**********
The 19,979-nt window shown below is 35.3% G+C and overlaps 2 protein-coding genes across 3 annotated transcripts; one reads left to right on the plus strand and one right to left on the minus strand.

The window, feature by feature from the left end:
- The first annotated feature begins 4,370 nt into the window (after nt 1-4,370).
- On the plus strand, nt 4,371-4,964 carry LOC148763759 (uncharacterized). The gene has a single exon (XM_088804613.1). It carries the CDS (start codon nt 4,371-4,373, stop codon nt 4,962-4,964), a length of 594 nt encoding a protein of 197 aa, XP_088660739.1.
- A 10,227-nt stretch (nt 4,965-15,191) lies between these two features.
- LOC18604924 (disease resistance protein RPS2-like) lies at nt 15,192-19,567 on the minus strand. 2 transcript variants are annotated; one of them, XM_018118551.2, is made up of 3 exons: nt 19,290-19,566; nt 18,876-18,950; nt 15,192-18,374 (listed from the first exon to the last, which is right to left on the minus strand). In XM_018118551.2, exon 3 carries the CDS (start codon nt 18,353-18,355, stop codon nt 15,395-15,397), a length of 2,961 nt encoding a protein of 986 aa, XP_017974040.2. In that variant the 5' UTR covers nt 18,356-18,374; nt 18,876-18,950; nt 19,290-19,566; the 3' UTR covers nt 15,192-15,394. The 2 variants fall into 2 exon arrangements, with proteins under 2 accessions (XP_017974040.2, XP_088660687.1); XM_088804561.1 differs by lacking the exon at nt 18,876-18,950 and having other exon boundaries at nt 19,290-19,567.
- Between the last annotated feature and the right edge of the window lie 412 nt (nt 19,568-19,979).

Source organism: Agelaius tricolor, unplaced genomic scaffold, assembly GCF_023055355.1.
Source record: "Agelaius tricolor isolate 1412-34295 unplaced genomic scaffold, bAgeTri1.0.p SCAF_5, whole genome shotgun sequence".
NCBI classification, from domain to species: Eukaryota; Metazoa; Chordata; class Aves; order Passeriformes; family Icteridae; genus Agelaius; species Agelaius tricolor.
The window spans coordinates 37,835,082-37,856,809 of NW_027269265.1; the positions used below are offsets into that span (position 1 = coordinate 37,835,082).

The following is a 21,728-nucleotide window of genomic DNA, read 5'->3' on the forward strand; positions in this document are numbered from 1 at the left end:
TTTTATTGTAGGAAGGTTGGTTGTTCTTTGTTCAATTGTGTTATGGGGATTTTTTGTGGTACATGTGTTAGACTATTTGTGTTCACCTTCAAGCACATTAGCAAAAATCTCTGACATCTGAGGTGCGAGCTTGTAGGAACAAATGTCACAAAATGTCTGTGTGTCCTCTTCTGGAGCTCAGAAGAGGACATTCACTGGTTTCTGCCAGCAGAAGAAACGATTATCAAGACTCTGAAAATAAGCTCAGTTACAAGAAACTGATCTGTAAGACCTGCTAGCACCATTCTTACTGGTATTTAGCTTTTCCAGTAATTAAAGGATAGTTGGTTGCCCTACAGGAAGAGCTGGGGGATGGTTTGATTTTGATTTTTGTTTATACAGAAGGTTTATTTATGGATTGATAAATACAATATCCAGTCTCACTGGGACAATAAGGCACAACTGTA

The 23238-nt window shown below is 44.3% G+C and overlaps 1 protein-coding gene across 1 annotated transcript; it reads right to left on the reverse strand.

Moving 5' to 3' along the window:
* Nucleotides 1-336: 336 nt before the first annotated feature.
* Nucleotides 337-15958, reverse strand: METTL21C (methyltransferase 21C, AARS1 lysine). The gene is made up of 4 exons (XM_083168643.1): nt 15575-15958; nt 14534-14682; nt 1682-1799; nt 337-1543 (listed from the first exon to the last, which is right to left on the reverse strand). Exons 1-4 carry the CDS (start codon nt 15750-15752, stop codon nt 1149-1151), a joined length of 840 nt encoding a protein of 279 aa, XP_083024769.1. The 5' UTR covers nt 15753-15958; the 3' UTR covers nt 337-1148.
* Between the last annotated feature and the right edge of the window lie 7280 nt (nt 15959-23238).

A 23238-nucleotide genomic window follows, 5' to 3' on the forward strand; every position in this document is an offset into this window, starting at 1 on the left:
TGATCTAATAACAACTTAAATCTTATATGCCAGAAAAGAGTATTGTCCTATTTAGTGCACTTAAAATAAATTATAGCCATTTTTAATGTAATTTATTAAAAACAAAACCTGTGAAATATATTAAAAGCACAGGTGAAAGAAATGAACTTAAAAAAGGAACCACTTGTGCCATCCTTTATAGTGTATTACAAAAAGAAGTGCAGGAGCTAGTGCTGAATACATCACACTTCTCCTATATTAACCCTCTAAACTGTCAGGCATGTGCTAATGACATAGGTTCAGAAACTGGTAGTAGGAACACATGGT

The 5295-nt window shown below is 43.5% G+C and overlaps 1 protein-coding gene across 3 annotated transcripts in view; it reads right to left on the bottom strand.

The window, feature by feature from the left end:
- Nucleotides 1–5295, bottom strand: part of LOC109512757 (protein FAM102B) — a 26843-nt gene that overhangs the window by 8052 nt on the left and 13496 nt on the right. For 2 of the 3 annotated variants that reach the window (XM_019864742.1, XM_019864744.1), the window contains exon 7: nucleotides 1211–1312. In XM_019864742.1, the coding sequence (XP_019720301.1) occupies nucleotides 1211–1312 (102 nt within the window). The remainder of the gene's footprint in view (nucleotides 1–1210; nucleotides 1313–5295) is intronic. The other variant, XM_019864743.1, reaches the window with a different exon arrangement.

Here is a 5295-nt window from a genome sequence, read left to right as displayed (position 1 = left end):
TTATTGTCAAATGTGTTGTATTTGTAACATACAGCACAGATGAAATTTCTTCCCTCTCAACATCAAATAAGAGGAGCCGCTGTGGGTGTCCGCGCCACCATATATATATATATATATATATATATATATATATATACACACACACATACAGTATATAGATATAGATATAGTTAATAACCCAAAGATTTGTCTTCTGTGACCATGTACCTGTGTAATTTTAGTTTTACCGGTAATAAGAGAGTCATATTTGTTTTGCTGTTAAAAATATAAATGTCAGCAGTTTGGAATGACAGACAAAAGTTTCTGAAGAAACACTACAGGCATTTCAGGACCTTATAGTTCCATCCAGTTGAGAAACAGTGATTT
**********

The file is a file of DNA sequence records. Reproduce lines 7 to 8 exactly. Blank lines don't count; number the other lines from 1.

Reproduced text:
- Between the last annotated feature and the right edge of the window lie 412 nt (nt 19,568-19,979).

Source organism: Agelaius tricolor, unplaced genomic scaffold, assembly GCF_023055355.1.